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Legislative Assembly for the ACT: 2001 Week 8 Hansard (9 August) . . Page.. 2785 ..

MR STEFANIAK (continuing):

what he or she believed at the time. So, there is currently no effective sanction on passing valueless cheques. Most small business people do not have the time or resources to pursue the alleged offender through the Small Claims Court to obtain proper payment.

The amendment will deter people from presenting cheques they know will not be honoured by placing the onus of proving the absence of dishonesty onto the person who has passed the valueless cheque. All that will do is require the person to do more than just claim that he or she thought there was money in the account; he or she will need to justify the basis of that claim. This is not earth shattering stuff; it is not rocket science. We do have reverse onuses of proof in a number of matters, and these are proved on the civil standard of balance of probability.

If someone bona fide happens to be charged and has to go through a police process and a DPP process-our police and DPP are pretty reasonable in terms of not charging people who have a real excuse-it would not be particularly difficult for them to discharge that onus in court, if they actually got there.

Mr Stanhope's amendment totally defeats the purpose of the proposal, and I do not think the opposition understands why the government has proposed the new section. I would say to members: if you do not want to vote for mine, knock his out, because his amendment would further complicate the law and make it even worse than it is. If you want to have the status quo, vote against ours and vote against his as well. If you vote for his amendment, you are really going stuff up the law and we will be back here in three months time trying to sort it out. So if you want to keep the status quo, you are best off voting against both amendments.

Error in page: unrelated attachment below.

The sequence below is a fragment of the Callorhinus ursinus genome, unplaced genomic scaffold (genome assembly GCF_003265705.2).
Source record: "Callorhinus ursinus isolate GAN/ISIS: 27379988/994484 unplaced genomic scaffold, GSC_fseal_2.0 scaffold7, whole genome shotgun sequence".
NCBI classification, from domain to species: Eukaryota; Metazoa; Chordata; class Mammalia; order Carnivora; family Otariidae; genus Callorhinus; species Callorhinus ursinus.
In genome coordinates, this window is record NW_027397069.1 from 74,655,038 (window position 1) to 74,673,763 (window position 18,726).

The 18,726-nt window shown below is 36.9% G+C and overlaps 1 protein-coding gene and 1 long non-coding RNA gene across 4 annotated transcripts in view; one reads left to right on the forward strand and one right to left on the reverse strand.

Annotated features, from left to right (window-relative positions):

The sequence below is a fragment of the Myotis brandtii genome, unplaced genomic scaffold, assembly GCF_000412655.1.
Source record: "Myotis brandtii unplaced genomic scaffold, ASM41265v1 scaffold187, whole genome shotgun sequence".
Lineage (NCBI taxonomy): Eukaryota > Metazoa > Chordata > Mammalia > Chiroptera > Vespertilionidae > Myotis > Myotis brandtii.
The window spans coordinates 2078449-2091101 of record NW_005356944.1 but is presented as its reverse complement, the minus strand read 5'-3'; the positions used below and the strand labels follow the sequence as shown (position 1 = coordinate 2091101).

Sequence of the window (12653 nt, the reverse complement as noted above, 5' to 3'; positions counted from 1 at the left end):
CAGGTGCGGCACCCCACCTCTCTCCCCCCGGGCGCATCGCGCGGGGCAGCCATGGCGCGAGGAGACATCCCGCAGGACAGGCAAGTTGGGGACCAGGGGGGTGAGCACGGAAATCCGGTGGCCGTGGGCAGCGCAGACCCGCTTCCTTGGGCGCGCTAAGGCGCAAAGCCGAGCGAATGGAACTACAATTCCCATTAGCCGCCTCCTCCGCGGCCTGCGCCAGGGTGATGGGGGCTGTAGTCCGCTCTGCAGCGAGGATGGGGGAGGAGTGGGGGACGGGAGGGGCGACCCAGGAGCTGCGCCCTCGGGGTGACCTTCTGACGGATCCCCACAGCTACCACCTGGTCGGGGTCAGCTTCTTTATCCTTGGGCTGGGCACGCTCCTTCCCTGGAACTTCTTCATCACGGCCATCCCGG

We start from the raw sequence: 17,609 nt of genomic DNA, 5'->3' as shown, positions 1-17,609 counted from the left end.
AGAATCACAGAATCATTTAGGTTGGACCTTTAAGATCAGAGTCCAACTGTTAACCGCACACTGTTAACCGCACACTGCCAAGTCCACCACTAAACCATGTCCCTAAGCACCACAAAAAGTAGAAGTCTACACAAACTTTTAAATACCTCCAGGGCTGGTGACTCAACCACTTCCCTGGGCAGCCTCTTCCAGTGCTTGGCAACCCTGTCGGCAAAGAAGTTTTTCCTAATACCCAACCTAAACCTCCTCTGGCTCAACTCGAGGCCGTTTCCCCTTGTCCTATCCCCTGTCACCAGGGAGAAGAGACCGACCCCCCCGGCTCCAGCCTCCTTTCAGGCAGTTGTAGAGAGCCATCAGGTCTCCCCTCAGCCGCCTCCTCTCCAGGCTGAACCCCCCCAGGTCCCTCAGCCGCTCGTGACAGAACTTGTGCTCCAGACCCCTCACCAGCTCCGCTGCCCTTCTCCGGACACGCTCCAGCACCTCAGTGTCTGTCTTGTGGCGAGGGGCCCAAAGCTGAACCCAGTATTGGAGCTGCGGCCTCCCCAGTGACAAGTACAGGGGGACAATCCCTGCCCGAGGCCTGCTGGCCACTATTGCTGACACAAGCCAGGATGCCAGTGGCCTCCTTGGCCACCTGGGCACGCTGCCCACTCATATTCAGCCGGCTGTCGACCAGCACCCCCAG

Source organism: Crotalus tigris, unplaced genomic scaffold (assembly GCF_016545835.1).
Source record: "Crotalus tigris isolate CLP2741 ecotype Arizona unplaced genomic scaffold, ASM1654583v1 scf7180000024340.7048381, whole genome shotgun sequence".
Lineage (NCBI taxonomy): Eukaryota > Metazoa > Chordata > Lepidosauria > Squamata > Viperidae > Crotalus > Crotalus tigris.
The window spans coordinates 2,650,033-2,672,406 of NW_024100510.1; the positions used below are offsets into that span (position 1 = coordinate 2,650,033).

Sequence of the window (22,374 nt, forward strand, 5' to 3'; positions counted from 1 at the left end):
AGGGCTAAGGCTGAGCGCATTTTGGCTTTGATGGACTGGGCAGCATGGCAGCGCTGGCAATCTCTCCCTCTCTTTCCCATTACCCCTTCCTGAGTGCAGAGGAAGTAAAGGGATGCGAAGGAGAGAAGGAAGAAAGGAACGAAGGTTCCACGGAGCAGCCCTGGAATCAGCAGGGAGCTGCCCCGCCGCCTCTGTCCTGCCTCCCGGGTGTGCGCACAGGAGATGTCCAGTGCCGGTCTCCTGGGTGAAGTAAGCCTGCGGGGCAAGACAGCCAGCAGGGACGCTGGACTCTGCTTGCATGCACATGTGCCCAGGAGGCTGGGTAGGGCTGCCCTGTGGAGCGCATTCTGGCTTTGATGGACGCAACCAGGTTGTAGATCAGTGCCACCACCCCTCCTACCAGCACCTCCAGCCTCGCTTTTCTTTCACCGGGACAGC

As I have previously explained, the whole point of our amendment is to place the onus of disproving dishonesty on the person who has passed the valueless cheque. Otherwise, it is far too easy for a defendant to evade liability, merely claiming that he or she thought the sum would be paid.

People have not demonstrated a real understanding of the difficulties faced by small business people, who are given valueless cheques regularly and are basically told by the police that there is no point pursuing it because the alleged offender will not be convicted. There would be absolutely no point in this Assembly enacting a new valueless cheque offence that contains all the same shortcomings as are apparent in the existing provisions.

If you want to keep the status quo, oppose Mr Stanhope's amendments and you can oppose ours. But I would strongly urge members to support our amendments; you will be doing small business a favour. We are all occasionally in a situation where we might write a cheque when there is no money in the account. Commonsense dictates that that is something any honest person can sort out. In all my years as prosecutor and defence counsel I have not seen too many honest people in court for offences like this. It simply does not happen.

MR KAINE (11.16): I agree with Mr Stanhope on this question. Wouldn't the administration of the law be wonderful if we could always say that anybody picked up for any alleged offence has to prove their innocence? The prosecutor does not have to

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